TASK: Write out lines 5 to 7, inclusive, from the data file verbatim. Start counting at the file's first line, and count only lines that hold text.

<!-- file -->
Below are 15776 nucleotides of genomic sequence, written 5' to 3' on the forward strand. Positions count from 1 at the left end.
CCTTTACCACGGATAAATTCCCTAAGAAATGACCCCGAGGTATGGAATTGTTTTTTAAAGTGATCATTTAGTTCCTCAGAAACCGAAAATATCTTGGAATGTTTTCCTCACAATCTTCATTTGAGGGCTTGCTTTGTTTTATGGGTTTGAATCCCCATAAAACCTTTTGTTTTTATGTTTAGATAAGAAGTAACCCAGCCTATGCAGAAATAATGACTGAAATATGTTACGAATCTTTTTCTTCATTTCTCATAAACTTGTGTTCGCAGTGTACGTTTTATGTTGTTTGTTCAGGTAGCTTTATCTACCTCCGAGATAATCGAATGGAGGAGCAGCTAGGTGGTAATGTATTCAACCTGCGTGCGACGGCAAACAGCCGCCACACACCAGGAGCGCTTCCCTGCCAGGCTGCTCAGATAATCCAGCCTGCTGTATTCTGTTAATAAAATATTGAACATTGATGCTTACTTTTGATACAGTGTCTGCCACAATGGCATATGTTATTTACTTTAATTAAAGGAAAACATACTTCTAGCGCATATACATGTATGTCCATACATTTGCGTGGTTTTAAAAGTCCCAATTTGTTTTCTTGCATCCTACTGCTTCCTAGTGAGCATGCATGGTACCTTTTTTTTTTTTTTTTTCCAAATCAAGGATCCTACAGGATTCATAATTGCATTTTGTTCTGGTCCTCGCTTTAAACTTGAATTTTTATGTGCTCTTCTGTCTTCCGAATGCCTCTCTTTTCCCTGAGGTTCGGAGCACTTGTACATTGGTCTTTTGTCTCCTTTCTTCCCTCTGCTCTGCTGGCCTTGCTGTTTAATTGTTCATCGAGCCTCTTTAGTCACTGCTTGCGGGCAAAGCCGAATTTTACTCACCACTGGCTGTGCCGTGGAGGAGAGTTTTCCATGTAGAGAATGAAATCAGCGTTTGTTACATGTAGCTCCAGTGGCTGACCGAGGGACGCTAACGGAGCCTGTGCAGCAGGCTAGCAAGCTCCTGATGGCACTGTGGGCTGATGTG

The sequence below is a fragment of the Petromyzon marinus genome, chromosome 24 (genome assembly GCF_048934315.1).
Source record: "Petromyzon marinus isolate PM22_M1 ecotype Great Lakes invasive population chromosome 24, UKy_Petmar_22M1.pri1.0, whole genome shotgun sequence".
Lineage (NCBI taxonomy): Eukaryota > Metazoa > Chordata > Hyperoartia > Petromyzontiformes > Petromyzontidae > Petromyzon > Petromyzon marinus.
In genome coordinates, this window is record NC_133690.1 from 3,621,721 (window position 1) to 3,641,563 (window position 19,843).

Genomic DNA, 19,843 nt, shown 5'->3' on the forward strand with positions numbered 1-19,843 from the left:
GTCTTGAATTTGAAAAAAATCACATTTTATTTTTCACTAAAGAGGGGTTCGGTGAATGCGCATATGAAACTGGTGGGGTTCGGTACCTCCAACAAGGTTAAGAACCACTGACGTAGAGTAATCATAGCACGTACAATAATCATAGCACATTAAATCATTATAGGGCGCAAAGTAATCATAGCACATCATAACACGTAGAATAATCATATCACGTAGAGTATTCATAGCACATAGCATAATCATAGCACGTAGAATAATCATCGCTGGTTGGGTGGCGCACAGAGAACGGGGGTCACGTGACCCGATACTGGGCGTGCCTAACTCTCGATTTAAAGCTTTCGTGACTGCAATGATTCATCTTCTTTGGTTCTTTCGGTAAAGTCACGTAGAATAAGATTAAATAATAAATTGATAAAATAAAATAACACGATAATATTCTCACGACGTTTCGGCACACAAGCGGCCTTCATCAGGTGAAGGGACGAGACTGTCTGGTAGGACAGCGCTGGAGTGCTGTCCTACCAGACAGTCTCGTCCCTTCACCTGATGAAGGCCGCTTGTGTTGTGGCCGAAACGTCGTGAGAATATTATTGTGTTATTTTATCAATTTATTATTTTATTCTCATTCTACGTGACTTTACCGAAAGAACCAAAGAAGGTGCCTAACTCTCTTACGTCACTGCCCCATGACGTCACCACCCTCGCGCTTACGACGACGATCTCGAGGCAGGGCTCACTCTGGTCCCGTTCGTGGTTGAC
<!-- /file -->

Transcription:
Lineage (NCBI taxonomy): Eukaryota > Metazoa > Chordata > Hyperoartia > Petromyzontiformes > Petromyzontidae > Petromyzon > Petromyzon marinus.
In genome coordinates, this window is record NC_133690.1 from 3,621,721 (window position 1) to 3,641,563 (window position 19,843).

Genomic DNA, 19,843 nt, shown 5'->3' on the forward strand with positions numbered 1-19,843 from the left: